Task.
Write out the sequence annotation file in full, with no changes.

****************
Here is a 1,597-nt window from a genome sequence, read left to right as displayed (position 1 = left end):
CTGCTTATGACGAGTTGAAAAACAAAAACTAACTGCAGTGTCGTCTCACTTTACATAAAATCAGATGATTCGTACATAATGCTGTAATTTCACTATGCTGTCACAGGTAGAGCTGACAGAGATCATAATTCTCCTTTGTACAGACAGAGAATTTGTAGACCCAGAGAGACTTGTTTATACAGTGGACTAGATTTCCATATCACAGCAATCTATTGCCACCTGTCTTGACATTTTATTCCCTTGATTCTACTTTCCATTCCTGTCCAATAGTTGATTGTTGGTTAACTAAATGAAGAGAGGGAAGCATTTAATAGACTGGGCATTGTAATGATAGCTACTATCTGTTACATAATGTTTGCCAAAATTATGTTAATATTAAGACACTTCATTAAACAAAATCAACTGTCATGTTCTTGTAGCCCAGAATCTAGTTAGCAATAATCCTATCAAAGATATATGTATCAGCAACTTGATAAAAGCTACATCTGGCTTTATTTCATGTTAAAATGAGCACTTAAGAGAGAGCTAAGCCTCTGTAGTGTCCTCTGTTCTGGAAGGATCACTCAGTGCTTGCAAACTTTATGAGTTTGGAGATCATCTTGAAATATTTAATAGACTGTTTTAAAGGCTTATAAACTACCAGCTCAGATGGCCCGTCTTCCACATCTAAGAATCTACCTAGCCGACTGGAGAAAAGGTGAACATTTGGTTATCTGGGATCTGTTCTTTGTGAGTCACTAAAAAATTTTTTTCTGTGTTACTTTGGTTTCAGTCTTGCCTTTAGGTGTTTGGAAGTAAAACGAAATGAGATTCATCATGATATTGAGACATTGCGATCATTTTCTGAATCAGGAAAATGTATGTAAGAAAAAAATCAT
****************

Here is a 1,597-nt window from a genome sequence, read left to right as displayed (position 1 = left end):
CTGCTTATGACGAGTTGAAAAACAAAAACTAACTGCAGTGTCGTCTCACTTTACATAAAATCAGATGATTCGTACATAATGCTGTAATTTCACTATGCTGTCACAGGTAGAGCTGACAGAGATCATAATTCTCCTTTGTACAGACAGAGAATTTGTAGACCCAGAGAGACTTGTTTATACAGTGGACTAGATTTCCATATCACAGCAATCTATTGCCACCTGTCTTGACATTTTATTCCCTTGATTCTACTTTCCATTCCTGTCCAATAGTTGATTGTTGGTTAACTAAATGAAGAGAGGGAAGCATTTAATAGACTGGGCATTGTAATGATAGCTACTATCTGTTACATAATGTTTGCCAAAATTATGTTAATATTAAGACACTTCATTAAACAAAATCAACTGTCATGTTCTTGTAGCCCAGAATCTAGTTAGCAATAATCCTATCAAAGATATATGTATCAGCAACTTGATAAAAGCTACATCTGGCTTTATTTCATGTTAAAATGAGCACTTAAGAGAGAGCTAAGCCTCTGTAGTGTCCTCTGTTCTGGAAGGATCACTCAGTGCTTGCAAACTTTATGAGTTTGGAGATCATCTTGAAATATTTAATAGACTGTTTTAAAGGCTTATAAACTACCAGCTCAGATGGCCCGTCTTCCACATCTAAGAATCTACCTAGCCGACTGGAGAAAAGGTGAACATTTGGTTATCTGGGATCTGTTCTTTGTGAGTCACTAAAAAATTTTTTTCTGTGTTACTTTGGTTTCAGTCTTGCCTTTAGGTGTTTGGAAGTAAAACGAAATGAGATTCATCATGATATTGAGACATTGCGATCATTTTCTGAATCAGGAAAATGTATGTAAGAAAAAAATCAT